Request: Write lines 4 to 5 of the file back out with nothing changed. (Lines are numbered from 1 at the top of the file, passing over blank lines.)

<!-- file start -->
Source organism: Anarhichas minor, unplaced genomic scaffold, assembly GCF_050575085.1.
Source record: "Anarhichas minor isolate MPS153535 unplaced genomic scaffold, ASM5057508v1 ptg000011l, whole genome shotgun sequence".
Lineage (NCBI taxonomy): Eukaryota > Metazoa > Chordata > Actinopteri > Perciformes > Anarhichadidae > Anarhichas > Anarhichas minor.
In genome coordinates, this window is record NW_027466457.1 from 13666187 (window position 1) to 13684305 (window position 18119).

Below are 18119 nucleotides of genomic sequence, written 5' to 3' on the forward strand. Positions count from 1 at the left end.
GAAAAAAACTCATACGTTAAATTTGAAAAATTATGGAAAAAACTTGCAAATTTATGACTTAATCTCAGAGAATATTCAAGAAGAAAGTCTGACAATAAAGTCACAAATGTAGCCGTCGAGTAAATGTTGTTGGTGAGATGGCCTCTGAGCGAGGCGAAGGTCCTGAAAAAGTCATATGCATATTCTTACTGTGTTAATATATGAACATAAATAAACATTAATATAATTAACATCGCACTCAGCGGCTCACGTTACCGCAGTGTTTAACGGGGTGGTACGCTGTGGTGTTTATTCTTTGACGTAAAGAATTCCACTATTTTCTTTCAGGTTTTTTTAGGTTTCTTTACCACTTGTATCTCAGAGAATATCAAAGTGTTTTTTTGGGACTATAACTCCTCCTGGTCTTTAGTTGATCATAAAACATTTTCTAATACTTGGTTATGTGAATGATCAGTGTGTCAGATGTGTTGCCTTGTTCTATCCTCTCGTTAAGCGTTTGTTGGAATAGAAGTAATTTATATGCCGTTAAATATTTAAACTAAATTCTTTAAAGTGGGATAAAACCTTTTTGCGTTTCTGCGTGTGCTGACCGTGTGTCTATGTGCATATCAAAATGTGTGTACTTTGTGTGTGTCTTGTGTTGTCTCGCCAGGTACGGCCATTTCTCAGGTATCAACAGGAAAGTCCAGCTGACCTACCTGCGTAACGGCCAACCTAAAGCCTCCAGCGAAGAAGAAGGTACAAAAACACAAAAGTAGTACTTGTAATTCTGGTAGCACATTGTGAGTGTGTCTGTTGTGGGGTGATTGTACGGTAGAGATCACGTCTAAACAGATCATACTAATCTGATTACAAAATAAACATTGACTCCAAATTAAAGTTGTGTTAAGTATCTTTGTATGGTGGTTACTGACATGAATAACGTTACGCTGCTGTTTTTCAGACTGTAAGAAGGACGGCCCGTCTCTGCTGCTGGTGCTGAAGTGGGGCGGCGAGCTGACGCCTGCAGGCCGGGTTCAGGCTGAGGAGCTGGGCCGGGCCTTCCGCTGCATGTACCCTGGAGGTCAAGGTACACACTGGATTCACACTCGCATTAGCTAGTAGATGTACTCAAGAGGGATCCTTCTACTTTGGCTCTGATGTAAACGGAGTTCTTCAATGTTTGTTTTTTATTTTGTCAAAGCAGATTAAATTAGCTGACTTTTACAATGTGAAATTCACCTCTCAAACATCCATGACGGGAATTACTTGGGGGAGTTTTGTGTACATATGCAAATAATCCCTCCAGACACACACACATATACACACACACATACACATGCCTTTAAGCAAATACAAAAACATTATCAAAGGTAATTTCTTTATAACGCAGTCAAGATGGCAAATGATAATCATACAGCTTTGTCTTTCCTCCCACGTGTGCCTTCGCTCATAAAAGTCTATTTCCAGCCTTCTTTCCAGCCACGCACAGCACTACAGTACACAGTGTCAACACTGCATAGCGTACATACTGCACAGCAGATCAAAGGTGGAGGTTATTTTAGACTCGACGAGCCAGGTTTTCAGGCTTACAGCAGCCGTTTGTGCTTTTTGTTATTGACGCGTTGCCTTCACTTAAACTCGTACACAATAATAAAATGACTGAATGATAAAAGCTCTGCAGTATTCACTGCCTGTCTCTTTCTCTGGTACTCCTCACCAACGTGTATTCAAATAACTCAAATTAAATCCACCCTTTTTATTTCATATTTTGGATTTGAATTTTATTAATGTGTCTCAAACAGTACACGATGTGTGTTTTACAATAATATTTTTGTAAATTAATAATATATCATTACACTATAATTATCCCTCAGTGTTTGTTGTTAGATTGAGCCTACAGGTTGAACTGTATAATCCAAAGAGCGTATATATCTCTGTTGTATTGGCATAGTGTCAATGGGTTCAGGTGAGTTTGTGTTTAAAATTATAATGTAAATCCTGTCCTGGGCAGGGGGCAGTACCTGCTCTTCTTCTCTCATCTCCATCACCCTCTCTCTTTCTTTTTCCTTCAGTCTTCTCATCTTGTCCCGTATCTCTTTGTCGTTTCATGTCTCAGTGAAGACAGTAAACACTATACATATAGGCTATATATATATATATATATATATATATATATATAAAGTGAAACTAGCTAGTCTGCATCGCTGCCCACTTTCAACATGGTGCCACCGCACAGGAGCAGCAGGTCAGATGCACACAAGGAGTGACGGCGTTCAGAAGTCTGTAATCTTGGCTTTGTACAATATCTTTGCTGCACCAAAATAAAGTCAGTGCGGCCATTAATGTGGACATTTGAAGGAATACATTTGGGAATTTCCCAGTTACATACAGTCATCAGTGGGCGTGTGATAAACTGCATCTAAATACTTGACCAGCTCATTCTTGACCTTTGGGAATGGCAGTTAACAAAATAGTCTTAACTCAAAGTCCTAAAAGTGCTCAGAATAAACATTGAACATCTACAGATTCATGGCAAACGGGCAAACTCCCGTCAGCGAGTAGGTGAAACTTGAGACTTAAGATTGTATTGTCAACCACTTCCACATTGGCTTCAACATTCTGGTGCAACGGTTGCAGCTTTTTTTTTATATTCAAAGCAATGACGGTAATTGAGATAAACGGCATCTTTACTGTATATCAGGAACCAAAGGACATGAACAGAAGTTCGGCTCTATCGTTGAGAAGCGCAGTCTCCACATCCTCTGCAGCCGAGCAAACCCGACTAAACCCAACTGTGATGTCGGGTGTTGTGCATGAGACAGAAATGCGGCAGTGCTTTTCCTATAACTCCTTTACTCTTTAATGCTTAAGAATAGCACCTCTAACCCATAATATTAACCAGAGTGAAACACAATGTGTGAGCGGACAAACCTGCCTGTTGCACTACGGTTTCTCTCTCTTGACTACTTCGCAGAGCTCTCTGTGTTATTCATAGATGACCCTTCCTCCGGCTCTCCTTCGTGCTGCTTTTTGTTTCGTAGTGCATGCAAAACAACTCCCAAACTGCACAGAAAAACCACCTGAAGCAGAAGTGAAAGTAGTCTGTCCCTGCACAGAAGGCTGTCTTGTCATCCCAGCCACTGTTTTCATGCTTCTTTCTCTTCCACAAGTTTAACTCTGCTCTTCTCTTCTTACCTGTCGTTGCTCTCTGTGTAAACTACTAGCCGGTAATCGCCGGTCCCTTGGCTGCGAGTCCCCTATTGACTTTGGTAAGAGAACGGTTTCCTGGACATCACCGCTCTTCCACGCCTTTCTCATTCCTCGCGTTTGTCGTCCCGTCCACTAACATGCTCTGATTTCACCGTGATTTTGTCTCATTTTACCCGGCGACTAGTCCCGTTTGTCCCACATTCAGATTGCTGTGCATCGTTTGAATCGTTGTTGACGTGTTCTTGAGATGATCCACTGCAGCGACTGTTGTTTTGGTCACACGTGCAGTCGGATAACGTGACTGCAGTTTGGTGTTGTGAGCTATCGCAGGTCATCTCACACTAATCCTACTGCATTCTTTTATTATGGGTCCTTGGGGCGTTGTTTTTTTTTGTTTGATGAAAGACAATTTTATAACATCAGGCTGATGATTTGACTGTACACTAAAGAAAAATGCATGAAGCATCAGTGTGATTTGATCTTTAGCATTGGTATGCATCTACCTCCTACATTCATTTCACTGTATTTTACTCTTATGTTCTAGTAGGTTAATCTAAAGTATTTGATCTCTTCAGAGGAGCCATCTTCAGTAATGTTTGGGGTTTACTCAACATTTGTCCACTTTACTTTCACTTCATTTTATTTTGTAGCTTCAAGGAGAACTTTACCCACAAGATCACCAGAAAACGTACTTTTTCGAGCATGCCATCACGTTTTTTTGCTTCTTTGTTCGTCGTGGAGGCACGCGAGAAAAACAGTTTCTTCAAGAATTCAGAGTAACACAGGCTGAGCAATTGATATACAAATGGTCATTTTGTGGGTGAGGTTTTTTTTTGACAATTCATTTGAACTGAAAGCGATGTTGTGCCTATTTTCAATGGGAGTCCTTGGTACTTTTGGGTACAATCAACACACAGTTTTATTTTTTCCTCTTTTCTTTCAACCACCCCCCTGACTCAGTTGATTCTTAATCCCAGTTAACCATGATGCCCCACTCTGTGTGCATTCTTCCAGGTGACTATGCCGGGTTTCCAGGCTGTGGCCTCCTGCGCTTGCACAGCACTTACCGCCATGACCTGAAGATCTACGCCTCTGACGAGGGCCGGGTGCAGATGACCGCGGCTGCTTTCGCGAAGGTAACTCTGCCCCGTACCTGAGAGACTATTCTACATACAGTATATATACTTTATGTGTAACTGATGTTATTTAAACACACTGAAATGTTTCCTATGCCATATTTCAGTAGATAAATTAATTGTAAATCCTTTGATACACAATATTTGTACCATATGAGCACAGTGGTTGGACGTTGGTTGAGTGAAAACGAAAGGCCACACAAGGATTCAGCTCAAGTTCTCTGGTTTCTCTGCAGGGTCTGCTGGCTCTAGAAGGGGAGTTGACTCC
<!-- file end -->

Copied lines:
In genome coordinates, this window is record NW_027466457.1 from 13666187 (window position 1) to 13684305 (window position 18119).

Below are 18119 nucleotides of genomic sequence, written 5' to 3' on the forward strand. Positions count from 1 at the left end.